I think Karel also realizes that while he had to spend more time with their father. His brothers still have Villasenor. He's in charge of his own place and doesn't have to answer to anyone else. That probably makes spending time with his brothers more palatable.

Contributor
ToniWI
Posts: 22
Registered: ‎03-29-2010

Re: Wake of Forgiveness: I read it all and I'm not sorry! (SPOILER THREAD)

On the subject of forgiveness, I think it is a major theme throughout the book. I agree with the idea that main characters need to give and receive forgiveness. Karel needs to forgive his mother for dying and his father for grieving cruelly. He needs to forgive his brothers for getting away from their father. Graciella for marrying his brother. His brothers for the percived freedom they got from marriage. And himself for surviving. The older Skala brothers need to forgive Karel for being with Graceilla. And Karel for the freedom he got when their father died. The twins need to forgive their mother for staying and enduring their father. Vaklav needs to forgive Klara for dying and his sons for living. Of course forgiveness is a choice, but a hard one.
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mgmama33
Posts: 34
Registered: ‎08-05-2009
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Re: Wake of Forgiveness: I read it all and I'm not sorry! (SPOILER THREAD)

So, I am late posting due to some computer issues.  I read this book in two nights!  What a beautiful book! Again, a great choice.  I loved his writing style and characters.  I am a sucker for historical fiction and this book doesn't disappoint!

Wordsmith
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Re: Wake of Forgiveness: I read it all and I'm not sorry! (SPOILER THREAD)

 
Wordsmith
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Re: Wake of Forgiveness: I read it all and I'm not sorry! (SPOILER THREAD)

Hi Melissa,

 

I agree with your statement wholeheartedly: 

 

"After he learns of the twins' misdeeds and the fire at his brother's, he realises that family is more than just the milk you drank as a child (it took me a while to get that reference).  The simple gesture of going to his brother's both extends for forgiveness and asks for forgiveness."   

 

You summed it up perfectly.  Karel had nothing in common with the twins other than their mother's milk whereas he had the emotional ties with his brothers, suffering together under the same set of circumstances.

 


Melissa_W wrote:

yeah, that was more like what I was getting at - maybe I shouldn't have used must, rather "needs" forgive instead.  Pretty nasty things were done to people because forgiveness was needed and not extended or asked for.  Some of the characters, like Vaclav, need to ask for forgiveness and they won't do it (maybe, they feel it's admitting weakness?)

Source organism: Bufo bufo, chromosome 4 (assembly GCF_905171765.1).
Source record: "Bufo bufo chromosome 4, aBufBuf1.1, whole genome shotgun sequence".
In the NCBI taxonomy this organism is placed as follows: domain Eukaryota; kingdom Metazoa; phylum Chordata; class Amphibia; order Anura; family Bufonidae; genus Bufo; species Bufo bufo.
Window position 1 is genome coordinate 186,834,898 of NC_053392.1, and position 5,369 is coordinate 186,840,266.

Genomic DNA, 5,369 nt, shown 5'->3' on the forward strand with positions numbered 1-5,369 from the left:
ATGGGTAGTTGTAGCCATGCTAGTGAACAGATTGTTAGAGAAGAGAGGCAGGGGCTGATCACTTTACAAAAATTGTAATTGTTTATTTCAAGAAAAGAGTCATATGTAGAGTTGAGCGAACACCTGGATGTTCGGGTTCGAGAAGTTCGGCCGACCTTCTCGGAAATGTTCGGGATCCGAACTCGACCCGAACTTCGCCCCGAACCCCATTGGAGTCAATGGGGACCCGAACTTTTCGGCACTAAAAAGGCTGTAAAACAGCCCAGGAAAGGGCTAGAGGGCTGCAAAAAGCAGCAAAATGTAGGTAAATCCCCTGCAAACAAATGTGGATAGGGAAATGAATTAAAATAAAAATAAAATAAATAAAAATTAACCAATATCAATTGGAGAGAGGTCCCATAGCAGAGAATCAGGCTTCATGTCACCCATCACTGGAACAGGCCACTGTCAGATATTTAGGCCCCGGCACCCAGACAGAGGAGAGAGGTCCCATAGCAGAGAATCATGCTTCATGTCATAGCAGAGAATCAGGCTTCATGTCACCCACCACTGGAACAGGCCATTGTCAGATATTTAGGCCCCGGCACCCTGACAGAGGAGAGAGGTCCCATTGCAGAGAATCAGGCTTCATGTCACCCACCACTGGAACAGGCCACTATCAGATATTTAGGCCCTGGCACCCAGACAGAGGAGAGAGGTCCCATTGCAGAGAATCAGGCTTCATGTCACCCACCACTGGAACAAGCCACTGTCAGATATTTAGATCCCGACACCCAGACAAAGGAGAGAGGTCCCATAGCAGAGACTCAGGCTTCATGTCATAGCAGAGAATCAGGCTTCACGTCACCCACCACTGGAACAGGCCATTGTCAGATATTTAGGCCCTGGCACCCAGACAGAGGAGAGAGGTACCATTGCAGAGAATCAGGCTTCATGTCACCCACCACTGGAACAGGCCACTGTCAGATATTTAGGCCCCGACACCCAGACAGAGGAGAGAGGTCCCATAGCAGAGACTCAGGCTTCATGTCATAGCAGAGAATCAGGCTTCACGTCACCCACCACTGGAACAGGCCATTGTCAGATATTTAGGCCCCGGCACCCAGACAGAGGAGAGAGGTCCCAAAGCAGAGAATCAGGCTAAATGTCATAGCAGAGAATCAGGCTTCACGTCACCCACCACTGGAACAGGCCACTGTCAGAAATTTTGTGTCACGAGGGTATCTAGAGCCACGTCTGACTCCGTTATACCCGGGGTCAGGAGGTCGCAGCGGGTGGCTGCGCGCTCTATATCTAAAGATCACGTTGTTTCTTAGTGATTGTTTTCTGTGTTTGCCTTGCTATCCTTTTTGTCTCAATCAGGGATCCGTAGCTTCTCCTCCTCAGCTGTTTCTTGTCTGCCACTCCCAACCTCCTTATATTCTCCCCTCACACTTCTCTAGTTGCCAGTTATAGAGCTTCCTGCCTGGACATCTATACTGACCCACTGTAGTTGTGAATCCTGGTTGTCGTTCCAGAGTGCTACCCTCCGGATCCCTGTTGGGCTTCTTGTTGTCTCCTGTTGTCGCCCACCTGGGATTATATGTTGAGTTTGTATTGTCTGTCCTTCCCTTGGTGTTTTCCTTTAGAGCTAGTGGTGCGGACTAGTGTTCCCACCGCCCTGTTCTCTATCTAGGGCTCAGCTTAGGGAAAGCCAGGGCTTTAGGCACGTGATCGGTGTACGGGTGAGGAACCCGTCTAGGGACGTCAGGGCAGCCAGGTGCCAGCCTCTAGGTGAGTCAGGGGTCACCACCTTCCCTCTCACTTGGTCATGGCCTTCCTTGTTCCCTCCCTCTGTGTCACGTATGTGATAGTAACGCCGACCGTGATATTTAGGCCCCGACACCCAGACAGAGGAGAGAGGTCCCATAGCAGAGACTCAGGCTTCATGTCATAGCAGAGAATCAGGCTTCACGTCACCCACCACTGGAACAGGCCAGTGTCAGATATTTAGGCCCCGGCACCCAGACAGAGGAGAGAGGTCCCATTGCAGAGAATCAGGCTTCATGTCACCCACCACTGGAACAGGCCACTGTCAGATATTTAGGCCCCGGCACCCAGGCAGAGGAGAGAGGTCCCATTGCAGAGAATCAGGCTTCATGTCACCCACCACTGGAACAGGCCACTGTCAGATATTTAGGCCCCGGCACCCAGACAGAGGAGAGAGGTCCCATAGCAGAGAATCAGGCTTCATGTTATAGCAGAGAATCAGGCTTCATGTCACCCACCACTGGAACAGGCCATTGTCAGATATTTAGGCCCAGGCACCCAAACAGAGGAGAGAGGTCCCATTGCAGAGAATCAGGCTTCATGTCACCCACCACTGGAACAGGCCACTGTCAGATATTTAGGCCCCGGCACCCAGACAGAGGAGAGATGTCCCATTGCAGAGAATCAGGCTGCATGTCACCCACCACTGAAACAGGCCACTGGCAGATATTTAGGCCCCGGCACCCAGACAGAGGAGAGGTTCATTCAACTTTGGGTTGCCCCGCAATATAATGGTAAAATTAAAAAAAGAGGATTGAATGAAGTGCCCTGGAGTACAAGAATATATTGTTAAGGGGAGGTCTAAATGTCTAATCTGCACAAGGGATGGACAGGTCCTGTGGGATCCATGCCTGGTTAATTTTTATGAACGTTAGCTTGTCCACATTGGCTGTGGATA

I think that happens to Karel.  After he learns of the twins' misdeeds and the fire at his brother's, he realises that family is more than just the milk you drank as a child (it took me a while to get that reference).  The simple gesture of going to his brother's both extends for forgiveness and asks for forgiveness.

 


BookWoman718 wrote:

 

I'm interested in the way you say that "everyone MUST forgive someone else..."   Do you mean to imply that the forgiveness is inevitable (as in "you MUST blink" eventually, whether you want to or not)   Or do you mean that everyone has suffered some injury and thus has someone that they should forgive if the relationship is to continue?   I see forgiveness as a choice, although obviously, even for one's own peace of mind, it is usually better to forgive than to hold the injury close.   That's why someone must 'beg forgiveness' for instance.   If you've injured someone, you don't automatically get it.  Getting forgiveness often requires asking forgiveness (admitting you were wrong), making amends, and offering restitution.   Does Vaclav need to 'forgive' Karel for being born because his mother died in childbirth?  No, to the contrary, placing blame on the child is one more injurious thing Vaclav does to Karel, and his stubborn blindness to the multiple ways he is hurting his sons make him near unforgiveable himself.  (and I don't much care if he had a rough childhood himself;  that doesn't give him license to grow up and do monstrous things.) 

 

There is so much betrayal and brutality, (and all the other misdeeds I've mentioned in previous posts), that this whole family and community is in need of a Mandela-style Reconciliation Miracle, but for that to happen, the miscreants are supposed to own up to their sins.  We don't see a lot of that in this crowd.  I'm still trying to figure out exactly what I think the title means.